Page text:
It was, pure and simple, a communication breakdown. The hardwired intercoms in the six-story, pre-war co-op on the Upper West Side were beginning to fail. The talk/listen/buzz-in system was performing erratically, the audio sometimes so garbled that it was impossible to understand what the person on the other end was saying.
System integrators count on video intercoms to secure virtually any facility, whether it’s a remote water pump station, a pharmaceutical manufacturing plant or a multitenant apartment building. Intercoms add a valuable layer of security by letting employees or residents control who enters their facilities.
Packages, including mine, have been taken from the mailroom of my rental apartment building in Hudson Heights. I filed a police report and alerted building management. Someone was arrested. But I am still concerned about security in our non-doorman building.
Multi-tenant buildings present security challenges not found in single-user facilities. Tenants may come and go at different times. The numbers and types of visitors needing access will vary, and then there are differences between commercial and residential multi-tenant buildings.
When an untoward incident occurs where we live, our first reaction is often to look at the security system, including front- and roof-door locks, intercoms, exterior lighting, and video cameras. It is tempting to tech up: who wouldn't be awed by the programmable telephone entry and access system DoorKing 1834?
Metal door keys may be going the way of the fax machine and the phone booth. "Everything is becoming cell phone-based and we're doing more and more electronically," says Matthew Arnold, president of Academy Mail Box, an apartment house security firm that has been in business since 1948. "I think eventually keys are going to be eliminated. The only question is: how long is it going to take?"
Back in the day, visiting a friend in an apartment building without a doorman could be a uniquely New York experience. If you were lucky, the arcane buzzer system worked. Otherwise, you had to find a pay phone or yell up to a window and wait for a set of keys to be tossed down.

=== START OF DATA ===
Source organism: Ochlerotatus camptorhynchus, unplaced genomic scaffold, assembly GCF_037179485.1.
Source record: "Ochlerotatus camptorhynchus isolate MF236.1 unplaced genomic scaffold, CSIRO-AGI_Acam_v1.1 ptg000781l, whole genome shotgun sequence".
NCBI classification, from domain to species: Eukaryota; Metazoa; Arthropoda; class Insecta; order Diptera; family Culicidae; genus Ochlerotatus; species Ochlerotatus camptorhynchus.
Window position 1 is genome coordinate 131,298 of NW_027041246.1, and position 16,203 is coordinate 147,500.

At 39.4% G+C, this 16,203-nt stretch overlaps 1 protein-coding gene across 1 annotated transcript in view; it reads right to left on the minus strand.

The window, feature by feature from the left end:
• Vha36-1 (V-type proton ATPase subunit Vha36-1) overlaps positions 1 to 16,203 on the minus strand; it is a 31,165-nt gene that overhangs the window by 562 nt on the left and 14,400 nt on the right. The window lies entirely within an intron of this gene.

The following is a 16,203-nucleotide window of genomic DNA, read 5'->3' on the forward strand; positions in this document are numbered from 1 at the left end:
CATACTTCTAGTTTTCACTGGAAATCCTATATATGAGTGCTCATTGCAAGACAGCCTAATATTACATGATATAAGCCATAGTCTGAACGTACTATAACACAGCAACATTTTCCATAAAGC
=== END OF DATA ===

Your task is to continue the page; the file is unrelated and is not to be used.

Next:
Change is underway in the popular Park Slope neighborhood of Brooklyn, N.Y. As the area becomes more family-friendly, many homeowners are making improvements, including important security upgrades, to capitalize on rising housing prices. The Park Vanderbilt, a seven-story, 148-unit co-op building, is a good example.
It takes layers of security - from door locks to intercoms and access control software - to properly secure an entryway. An experienced integrator plays a vital role in making recommendations and being a trusted advisor.
This year, the Coliseum Park Apartments on the west side of Manhattan installed an electronic key-fob system across 32 exterior and common-area doors. The technology, already widespread in new condominium developments, opens doors wireless and keylessly, and the data provided, like that of security cameras, helps allow the co-op's building management to target and control access.
An alleged break-in still lingers in the memories of the board members of the Coliseum Park Apartments, a cooperative just west of the Time Warner Center. Why only alleged? Because the shareholder had no evidence anyone had illegally entered.
Since I left my parents’ suburban home and began apartment living, I have had a string of unsatisfactory mailboxes. Either their locks were too stubborn, their compartments too small, or their edges too sharp.
We all want to feel safe in our own homes, and in a small co-op or condominium, any incident from theft of a bicycle to a personal confrontation can cause a major shift in perspective.
It was a question of security. The Sands, a 111-unit, 14-story co-op at 321 East 45 Street, was having intercom problems. Although the property, between First and Second Avenues, has a doorman on duty from 4 P.M. to midnight, residents were concerned about relying on the 56-year-old intercom as the only watchdog.